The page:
|Harry winds through the rural Staff & Worcs|
It took us much of the day to weave our way along its route as it follows the sinuous river valleys past Stafford and beyond. On the way it rewarded us with some delightful scenery but some frustrating times too.
The first stretch past the famous Tixall wide and along the valley of the River Sow is stunning. The morning was bright and brilliantly sunny: it could have been midsummer apart from the chilly breeze. But too soon we were reminded of the silty shallowness of so much of the canal as we trickled slowly along, churning silt and leaf mulch as we went. The bridges are narrower than on the T&M, too, and a couple of times we were dragged close to the side of an arch by the thick silt. Anxious moments as I whipped the chimney off before the bridge did it for me!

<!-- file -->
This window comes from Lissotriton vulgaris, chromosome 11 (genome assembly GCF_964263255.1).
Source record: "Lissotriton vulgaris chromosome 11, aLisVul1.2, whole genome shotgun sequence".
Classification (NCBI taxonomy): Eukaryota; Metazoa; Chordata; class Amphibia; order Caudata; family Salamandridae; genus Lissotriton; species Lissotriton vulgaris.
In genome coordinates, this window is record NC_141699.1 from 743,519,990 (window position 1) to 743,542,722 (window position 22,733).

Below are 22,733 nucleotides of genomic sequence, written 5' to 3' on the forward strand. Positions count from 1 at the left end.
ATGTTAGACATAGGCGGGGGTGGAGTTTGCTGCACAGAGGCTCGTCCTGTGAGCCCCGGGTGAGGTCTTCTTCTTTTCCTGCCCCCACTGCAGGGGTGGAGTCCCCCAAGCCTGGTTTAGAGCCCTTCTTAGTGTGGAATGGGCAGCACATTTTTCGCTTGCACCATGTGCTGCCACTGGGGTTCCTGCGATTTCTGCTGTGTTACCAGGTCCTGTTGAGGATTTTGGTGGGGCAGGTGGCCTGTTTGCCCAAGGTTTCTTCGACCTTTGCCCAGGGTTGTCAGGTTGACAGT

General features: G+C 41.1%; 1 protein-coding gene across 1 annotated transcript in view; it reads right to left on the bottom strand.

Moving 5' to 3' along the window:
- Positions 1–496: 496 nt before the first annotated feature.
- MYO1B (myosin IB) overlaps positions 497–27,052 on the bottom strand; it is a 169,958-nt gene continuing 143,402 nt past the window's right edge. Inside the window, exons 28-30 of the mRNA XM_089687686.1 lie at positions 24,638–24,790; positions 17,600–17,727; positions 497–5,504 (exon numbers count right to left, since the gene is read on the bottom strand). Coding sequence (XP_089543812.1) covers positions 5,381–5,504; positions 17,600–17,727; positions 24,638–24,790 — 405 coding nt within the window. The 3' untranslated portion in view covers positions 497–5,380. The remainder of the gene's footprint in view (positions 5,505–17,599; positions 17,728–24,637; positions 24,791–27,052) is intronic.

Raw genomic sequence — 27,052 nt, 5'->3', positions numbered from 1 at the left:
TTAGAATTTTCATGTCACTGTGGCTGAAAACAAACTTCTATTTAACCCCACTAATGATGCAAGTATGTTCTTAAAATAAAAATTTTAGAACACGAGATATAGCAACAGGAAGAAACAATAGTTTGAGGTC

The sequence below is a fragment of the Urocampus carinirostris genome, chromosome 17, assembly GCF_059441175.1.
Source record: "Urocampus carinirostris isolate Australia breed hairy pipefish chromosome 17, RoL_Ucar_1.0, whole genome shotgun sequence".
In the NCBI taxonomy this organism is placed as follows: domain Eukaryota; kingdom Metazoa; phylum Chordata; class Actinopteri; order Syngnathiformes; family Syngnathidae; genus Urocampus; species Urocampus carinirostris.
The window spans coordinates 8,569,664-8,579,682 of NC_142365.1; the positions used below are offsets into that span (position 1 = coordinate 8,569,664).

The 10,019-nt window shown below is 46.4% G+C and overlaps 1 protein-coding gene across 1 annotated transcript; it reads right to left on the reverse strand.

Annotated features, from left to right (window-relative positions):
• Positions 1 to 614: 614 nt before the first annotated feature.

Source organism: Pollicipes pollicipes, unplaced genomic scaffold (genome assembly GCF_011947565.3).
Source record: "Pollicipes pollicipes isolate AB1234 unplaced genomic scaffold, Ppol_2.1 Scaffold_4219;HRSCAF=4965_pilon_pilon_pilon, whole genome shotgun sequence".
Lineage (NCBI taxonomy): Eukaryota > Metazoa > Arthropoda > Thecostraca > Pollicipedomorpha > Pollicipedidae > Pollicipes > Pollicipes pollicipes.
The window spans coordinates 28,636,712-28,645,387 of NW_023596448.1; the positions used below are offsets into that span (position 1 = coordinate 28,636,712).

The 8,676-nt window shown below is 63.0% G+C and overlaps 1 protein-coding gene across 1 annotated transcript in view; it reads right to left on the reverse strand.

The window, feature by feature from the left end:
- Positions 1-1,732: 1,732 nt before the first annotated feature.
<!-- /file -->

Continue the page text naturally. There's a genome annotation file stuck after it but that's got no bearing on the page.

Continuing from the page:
There's no town to speak of on this part of the canal – Stafford is nearby but from the nearest bridge it is still over a mile away. Nor is it a busy canal - at least not today - we saw just three moving craft in the whole day.
|The dredging team at Great Haywood|
|And the results: offside re-edged and infilled with dredged material|
|Evidence of more work: neatly trimmed hedge on the S&W|
Tonight we are moored at the little market town of Penkridge and thankfully hidden from its noise, though we still haven't shaken off its presence on the canal. It's market day at Penkridge tomorrow and there's an auction sale too. Maybe we'll find some badly needed armchairs for the boat.